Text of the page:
The NHLPA's executive director isn't afraid to speak his mind on issues that affect the game. (Photo courtesy of the NHLPA)
In early August, I sat down with NHL Players’ Association executive director Paul Kelly in his Toronto office for an hour-long conversation regarding his first year on the job.
Portions of that interview – including Kelly’s thoughts on European expansion, building unity amongst his constituents, potential labor unrest, and more – can be found in my Proteau Type column that will appear in an upcoming issue of The Hockey News magazine.
However, because there were more noteworthy aspects to the interview than could fit into the column, here are some additional highlights:
THN: Let’s talk about the integration of European players into NHL upper management and coaching. Europeans account for 30 percent of the league’s players, yet there’s nowhere near the same representation off the ice. Is that a concern players speak to you about?
Paul Kelly: I haven’t really given that issue a great deal of thought, and I haven’t studied it, but my sense is there’s probably a few reasons for that. First, a lot of European guys go back home when their playing days are over, and those who do go home, I think a number of them become scouts for NHL teams in their home countries.
But it may be a cultural thing; they want to play, and they don’t necessarily want to find themselves in positions of authority. That’s my sense, but I think we’ll see some improvement in that regard over time.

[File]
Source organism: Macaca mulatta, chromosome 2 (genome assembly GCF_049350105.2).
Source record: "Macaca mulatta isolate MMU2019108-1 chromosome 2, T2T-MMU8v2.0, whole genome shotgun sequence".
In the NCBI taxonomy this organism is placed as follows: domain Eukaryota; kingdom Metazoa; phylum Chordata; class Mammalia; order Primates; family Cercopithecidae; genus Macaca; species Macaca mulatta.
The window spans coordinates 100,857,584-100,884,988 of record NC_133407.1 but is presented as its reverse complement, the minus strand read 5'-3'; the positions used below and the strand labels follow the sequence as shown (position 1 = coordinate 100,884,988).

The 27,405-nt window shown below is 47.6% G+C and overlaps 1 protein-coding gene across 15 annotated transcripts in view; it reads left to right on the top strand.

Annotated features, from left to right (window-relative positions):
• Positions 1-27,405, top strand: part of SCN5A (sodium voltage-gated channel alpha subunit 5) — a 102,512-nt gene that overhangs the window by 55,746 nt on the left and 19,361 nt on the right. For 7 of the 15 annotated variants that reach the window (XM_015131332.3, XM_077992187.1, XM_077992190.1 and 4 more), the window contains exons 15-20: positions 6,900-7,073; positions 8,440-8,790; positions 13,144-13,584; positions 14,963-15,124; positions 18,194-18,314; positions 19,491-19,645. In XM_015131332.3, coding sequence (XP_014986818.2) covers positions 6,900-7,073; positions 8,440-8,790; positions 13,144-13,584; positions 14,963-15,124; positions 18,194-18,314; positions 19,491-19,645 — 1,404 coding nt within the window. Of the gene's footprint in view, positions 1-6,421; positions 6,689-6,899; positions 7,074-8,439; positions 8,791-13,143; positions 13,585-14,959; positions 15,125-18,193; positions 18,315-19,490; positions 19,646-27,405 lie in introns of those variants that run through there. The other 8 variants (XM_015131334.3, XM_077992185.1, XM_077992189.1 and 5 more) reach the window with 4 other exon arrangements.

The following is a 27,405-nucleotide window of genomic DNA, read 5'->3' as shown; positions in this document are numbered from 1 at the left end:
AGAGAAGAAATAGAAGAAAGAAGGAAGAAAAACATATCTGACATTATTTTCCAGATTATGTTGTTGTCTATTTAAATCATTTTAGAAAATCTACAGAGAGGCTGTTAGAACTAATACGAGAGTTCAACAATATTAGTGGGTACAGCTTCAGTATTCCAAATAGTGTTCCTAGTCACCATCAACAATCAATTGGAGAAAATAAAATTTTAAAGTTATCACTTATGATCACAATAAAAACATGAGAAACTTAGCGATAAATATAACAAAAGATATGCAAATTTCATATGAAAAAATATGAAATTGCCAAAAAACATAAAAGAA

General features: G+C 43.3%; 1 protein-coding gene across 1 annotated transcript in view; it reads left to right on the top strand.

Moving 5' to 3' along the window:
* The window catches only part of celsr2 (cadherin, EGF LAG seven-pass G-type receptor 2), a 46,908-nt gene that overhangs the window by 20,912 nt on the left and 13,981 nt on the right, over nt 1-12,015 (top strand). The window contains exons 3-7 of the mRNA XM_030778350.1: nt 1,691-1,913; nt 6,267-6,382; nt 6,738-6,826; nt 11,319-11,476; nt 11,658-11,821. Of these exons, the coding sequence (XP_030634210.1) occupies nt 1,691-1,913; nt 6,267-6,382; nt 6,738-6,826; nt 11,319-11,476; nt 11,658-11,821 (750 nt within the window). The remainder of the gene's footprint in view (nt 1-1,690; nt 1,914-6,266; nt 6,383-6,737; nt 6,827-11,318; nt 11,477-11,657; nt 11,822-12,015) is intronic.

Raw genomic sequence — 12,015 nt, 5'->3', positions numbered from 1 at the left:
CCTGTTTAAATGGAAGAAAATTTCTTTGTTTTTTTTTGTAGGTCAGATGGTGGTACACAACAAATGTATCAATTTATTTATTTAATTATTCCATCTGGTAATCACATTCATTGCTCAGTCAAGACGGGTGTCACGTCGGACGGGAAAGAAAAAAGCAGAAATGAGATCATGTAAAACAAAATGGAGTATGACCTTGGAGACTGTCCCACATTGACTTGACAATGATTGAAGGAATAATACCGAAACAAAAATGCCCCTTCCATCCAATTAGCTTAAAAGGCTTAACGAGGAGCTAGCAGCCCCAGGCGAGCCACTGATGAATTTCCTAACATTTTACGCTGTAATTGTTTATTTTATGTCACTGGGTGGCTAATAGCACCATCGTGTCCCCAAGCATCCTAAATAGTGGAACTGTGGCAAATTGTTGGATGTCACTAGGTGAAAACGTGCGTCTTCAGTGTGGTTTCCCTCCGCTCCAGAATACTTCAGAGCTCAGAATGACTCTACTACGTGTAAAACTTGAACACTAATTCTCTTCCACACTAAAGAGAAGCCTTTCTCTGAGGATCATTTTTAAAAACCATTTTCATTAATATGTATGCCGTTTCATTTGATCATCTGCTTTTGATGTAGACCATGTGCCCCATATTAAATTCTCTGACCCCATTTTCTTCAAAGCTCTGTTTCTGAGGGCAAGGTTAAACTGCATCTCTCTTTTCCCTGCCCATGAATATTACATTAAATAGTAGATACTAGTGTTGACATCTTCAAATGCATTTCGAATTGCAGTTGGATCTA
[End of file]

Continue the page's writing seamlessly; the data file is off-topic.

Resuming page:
We would like to see more European players become actively involved in what we do at the union. We were very pleased recently in Rome, where we had our European player meetings. We had a great turnout, and many of the guys in the room were prominent European players who were very interested in the business.
But we’d like to have more European guys as player reps. Last year, the only European player rep we had was Jarkko Ruutu, and we’d like to see more of a reflection of that 30 percent. And I’d like to see more European players on some of the committees we have.
THN: Turning to the NHL ownership picture, there’s a sense some observers get that there’s an elaborate shell game going on here, that the league is operating in a shaky U.S. economy, that three to five teams may be on the market. If there are teams that are relocated, do the players deserve to be heavily involved in the process?
PK: A couple things here: No. 1, we haven’t heard about any plans at all to relocate teams or to expand. But under the collective bargaining agreement, the players have no voice and no role, in a technical manner, as it pertains to relocation or expansion. And we don’t derive any financial benefit from that, which I think is a mistake.
If the league wants to consider us partners – which I think is a misnomer, but at least ‘joint venturers’ – then players ought to have a say in the relocation or expansion of teams and share in some of the revenues there.
My view is that it is difficult for some of those teams, particularly in the American sunbelt, where they don’t have the establishment of hockey at a youth level. I grew up in Boston and there were youth hockey leagues everywhere. Every town had two or three rinks in it, and the game was and is part of our upbringing there.